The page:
Independence Excavating, Inc. secured the contract for a mass excavation project on State Route 9 in Charles Town, West Virginia, approximately 40 miles outside Washington D.C.
The contract was with the West Virginia Division of Highways and included 2.3 million cubic yards of earthwork, a 415 ft. bridge, and associated drainage and erosion control for an approximate 2-mile stretch of a four lane road. Our scope of work included all dirt moving and preparing the grade for future packages including the paving contract, as well as a 1,200 ft. steel bridge to span the Shenandoah River and eventually carry Route 9 to the border with the State of Virginia.
Independence mobilized with erosion control, 120 acres of mass clearing and 300,000 CY of blasting work leading the charge over the area. The main cut on the project was approximately 140 ft. deep through Snyder Hill located on the west side of the Shenandoah River. By double shifting the work, Independence crews completed 90 percent of the earthwork a full year ahead of the contractual deadline in a 21-month project.
As an environmental restriction, we had an intricate schedule for 1,300 ft. of the project to work without disturbing the habitat of an American Bald Eagle nest. The eagle was regularly seen watching over our operations from his nest just outside the project limits. Also, a historic hydro-electric dam on the river and high-voltage line crossings at several locations on the project added to the complexity in planning our work. These concerns, as well as the overall protection of the Shenandoah River Watershed and the historical significance of the area added to the challenge and the success of this project.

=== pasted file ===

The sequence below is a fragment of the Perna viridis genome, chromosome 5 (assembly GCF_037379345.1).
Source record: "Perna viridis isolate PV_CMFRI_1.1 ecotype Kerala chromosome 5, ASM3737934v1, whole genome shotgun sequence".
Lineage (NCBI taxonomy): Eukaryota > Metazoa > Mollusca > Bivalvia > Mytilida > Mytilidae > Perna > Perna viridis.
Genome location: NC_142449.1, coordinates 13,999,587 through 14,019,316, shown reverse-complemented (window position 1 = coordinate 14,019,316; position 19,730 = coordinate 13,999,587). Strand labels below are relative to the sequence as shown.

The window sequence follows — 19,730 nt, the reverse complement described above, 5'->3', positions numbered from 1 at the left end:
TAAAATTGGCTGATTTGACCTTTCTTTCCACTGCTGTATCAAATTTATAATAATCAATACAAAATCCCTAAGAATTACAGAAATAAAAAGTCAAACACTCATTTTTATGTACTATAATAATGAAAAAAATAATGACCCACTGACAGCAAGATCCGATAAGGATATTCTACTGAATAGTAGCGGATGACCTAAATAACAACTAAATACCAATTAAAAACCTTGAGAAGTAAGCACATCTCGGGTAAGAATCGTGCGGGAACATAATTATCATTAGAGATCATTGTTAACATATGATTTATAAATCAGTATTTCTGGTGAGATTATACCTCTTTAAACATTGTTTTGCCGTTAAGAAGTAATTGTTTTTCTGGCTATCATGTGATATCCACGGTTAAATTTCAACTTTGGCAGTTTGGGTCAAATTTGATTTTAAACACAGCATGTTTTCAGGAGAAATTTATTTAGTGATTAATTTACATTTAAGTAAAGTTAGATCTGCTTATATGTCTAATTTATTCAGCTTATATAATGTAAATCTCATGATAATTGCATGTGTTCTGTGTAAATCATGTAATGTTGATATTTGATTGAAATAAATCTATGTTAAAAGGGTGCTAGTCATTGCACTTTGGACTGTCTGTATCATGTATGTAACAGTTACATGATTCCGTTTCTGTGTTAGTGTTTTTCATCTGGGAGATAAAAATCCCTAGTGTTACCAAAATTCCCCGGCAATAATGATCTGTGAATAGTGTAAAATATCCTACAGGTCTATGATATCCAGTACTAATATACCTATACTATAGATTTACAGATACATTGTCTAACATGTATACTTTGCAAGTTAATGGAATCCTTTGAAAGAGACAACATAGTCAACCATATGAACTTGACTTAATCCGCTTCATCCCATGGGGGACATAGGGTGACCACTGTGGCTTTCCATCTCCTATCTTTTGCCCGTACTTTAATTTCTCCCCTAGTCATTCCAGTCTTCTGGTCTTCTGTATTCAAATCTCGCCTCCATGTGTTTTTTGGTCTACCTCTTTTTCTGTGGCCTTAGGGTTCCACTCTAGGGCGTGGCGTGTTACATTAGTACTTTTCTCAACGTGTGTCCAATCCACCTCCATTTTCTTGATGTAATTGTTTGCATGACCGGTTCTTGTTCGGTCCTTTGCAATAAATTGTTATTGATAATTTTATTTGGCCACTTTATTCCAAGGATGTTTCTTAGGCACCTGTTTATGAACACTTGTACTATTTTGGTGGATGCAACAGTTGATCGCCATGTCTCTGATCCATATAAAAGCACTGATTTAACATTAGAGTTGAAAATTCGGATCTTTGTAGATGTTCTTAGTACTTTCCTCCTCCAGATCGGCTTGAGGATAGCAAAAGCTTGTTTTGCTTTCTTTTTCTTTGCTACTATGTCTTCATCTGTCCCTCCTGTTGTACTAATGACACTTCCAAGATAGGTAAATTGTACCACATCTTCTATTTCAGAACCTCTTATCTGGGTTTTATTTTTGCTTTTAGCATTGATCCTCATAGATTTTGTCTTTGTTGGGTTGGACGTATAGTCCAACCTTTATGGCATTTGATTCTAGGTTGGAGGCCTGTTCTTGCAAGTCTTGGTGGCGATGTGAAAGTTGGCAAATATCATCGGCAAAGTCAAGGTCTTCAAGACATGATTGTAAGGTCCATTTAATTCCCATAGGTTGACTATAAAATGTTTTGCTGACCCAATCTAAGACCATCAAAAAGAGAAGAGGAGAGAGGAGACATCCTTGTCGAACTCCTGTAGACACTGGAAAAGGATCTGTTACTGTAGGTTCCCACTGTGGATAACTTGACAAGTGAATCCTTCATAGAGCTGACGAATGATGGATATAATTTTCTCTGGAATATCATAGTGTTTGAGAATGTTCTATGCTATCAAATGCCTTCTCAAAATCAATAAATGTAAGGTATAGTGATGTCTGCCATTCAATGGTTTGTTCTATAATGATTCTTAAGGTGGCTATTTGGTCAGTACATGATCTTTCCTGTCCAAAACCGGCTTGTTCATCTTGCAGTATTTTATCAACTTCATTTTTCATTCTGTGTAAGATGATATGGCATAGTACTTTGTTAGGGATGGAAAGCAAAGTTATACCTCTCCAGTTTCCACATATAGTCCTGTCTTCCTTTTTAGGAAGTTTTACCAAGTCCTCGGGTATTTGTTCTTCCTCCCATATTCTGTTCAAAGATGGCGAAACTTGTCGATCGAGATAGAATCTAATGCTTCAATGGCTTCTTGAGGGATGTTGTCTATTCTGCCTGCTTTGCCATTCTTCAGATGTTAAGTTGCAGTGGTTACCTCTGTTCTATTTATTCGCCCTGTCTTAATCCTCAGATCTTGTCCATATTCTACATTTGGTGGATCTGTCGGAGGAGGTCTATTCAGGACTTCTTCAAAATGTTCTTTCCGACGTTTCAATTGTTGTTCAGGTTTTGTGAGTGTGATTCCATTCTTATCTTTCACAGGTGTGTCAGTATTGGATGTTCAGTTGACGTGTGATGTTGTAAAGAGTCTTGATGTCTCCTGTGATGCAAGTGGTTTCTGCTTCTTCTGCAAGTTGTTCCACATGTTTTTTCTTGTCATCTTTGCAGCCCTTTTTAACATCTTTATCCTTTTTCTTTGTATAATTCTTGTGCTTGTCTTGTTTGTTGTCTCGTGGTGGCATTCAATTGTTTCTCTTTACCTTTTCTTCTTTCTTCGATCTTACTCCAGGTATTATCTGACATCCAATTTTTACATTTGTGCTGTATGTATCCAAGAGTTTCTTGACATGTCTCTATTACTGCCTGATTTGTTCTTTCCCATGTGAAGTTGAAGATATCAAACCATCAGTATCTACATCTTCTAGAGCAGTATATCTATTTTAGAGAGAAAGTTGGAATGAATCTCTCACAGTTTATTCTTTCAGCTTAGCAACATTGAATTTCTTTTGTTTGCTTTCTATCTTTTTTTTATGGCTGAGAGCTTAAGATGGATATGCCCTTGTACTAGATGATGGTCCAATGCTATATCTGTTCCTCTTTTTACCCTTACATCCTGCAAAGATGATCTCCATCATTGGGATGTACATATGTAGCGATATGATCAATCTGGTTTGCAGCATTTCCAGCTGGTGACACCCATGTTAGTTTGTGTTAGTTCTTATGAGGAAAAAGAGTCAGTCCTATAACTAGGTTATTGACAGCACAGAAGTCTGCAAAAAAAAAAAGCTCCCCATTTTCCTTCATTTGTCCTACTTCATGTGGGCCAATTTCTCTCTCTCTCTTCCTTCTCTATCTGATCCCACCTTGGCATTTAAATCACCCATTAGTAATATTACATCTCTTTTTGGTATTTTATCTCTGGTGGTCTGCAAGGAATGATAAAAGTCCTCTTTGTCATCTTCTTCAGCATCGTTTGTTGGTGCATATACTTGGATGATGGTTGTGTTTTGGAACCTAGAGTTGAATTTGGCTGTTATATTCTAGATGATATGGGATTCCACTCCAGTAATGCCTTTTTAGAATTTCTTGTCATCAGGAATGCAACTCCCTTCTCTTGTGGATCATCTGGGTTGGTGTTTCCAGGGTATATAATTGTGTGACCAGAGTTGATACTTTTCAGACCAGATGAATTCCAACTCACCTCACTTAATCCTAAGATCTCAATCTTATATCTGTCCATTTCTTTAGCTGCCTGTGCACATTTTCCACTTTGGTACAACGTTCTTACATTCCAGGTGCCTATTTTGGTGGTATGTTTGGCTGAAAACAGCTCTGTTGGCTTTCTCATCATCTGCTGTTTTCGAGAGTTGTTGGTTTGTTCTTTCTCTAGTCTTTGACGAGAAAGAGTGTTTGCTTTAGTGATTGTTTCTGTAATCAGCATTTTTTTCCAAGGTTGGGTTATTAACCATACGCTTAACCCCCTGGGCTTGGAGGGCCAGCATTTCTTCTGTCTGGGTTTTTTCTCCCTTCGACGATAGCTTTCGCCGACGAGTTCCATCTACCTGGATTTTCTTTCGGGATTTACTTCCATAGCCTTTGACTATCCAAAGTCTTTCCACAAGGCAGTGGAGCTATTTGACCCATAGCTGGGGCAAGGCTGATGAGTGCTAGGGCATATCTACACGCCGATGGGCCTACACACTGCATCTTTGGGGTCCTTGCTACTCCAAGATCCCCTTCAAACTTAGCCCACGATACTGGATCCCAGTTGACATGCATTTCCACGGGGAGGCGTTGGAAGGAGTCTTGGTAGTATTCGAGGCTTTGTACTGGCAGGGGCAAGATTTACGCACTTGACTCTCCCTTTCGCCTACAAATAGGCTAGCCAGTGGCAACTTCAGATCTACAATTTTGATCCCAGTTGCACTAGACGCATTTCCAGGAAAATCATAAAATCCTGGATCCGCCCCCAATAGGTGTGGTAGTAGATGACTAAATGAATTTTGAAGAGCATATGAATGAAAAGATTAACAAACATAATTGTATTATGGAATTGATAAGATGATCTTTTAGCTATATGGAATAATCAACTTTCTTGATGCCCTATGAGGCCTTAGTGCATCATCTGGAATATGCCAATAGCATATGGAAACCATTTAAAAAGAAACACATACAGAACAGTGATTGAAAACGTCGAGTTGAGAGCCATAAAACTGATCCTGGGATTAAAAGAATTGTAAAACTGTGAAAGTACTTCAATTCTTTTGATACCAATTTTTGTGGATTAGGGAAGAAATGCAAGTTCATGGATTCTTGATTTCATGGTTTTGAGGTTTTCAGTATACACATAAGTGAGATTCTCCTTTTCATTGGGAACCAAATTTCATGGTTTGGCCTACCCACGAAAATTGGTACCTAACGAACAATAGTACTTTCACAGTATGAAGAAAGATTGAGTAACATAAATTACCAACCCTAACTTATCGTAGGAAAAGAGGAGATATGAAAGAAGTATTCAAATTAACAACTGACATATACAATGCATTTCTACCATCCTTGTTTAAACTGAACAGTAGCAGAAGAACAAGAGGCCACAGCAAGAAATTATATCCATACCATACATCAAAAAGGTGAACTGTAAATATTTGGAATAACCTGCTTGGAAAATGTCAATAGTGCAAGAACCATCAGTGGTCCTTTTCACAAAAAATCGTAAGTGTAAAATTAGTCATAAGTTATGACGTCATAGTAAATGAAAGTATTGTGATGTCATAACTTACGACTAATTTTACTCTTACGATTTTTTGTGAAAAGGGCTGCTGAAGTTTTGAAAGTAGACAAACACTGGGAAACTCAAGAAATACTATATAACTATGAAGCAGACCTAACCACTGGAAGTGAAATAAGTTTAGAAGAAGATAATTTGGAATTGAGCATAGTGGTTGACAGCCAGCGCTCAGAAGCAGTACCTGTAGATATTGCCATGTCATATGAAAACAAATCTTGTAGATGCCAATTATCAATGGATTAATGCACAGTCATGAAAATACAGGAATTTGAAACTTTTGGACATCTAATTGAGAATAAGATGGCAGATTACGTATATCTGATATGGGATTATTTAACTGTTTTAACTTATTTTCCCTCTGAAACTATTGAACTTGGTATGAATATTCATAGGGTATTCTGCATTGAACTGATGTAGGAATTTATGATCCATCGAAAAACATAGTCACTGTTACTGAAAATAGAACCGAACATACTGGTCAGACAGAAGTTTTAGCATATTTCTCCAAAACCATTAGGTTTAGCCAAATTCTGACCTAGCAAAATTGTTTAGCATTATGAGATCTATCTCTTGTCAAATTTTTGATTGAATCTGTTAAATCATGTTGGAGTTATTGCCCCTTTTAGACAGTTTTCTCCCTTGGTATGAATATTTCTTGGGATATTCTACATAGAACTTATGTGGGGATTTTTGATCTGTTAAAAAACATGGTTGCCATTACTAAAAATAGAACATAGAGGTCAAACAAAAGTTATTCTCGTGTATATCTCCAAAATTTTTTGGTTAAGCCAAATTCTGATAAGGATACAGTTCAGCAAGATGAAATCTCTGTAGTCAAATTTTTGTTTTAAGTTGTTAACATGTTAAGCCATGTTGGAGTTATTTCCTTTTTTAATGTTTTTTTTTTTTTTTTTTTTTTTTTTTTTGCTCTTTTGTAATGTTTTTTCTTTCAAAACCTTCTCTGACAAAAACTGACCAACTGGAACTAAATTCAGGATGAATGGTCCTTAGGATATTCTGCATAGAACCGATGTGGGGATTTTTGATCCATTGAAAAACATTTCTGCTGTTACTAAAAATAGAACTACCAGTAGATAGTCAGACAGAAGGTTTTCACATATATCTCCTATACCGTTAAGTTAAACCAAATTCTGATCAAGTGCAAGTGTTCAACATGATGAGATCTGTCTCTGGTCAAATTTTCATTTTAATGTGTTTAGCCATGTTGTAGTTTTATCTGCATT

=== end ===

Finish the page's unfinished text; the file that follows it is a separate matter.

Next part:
Additionally, with our bridge sub-contractor Ahern and Associates (South Charleston, WV) the project team proceeded with a value engineering proposal to replace the 415 ft. precast concrete bridge with a precast arch-span. The arch culvert will be 293 ft. long in the valley of a 90 ft. fill to convey the existing two-lane County Road 27 beneath the highway.
From working around the spring rains, as well as managing the soil-material that varies from clay and silt to sandstone and hard limestone, the success of this project ultimately brought the West Virginia Route 9 corridor right to the bank of the Shenandoah River for the Division of Highways.
Charles Town, West Virginia
New highway and bridge construction while preserving the natural habitat for the American Bald eagle
Managing complex projects calls for expert engineering.
Large-scale jobs require a financially stable partner.